Pros for using either cellulose or fiberglass insulation
1. Made from recycled materials so it is eco-friendly and green.
2. No adverse health effects from cellulose have been identified to date.
3. Cellulose has a high resistance to air flow and fluctuations in temperature do not decrease the effectiveness of the insulation.
4. The chemicals used to make the cellulose fire retardant are safe for humans but does repel rodents, insects and mold.
5. Cellulose will settle better than fiberglass and therefore has a settled R-value of 3.0 per inch compared to the R-value of fiberglass at 2.1 to 2.7 per inch.
1. Fiberglass does not support combustion and requires no other chemicals for fire retardation.
2. Fiberglass is not absorbent and will not hold water. If it does become moist, it will dry out and return to its original R-value.
3. Fiberglass insulation includes recycled glass materials and uses sand as its main material, which is a “rapidly renewable resource” as defined by the U.S. Environmental Protection Agency.
4. Fiberglass does not settle much over time thereby maintaining its R-value with age.
5. Fiberglass is a reliable, tested insulation material that provides energy saving benefits.
Cons for using either cellulose or fiberglass insulation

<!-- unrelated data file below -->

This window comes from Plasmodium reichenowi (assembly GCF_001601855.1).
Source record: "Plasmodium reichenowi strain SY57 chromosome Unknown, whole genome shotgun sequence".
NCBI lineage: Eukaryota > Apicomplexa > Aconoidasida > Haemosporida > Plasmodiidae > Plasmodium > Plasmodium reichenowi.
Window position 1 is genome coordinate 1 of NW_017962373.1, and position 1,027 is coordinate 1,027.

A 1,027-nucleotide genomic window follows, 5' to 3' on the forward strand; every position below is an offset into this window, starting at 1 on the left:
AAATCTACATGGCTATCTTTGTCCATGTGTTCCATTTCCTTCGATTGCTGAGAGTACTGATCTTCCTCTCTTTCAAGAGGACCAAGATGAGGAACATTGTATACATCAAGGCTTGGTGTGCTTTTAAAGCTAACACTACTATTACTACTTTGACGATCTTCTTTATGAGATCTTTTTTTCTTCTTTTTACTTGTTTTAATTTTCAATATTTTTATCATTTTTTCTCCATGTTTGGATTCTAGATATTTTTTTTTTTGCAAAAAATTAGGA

1. Cellulose is made from recycled paper and naturally produced fabrics, which, even though they are treated with chemicals, are highly susceptible themselves to fire and combustion.
2. Even though manufacturers say this is a “green” product for using recycled paper, more trees will then be used to create other products for consumption because the insulation is not recyclable.
3. Cellulose will absorb and hold moisture thereby reducing its energy saving potential.
4. Cellulose tends to settle more than fiberglass, which can reduce its R-value over time.
1. The glass used in fiberglass can become airborne during installation and can cause health issues when inhaled. Extreme caution must be taken when installing fiberglass insulation. Furthermore, if fiberglass insulation is disturbed after installation then airborne glass particles will be hazardous.
2. Although the glass itself will not burn and is not combustible (it will melt if the fire is hot enough), the materials used to incase the fiberglass will burn if exposed to fire.
3. Fiberglass insulation is susceptible to changes in temperature, which will reduce the R-value but as much as 50% at times. You have to install fiberglass batt insulation of the top of loose fill or blown insulation that increases the cost and time of installation.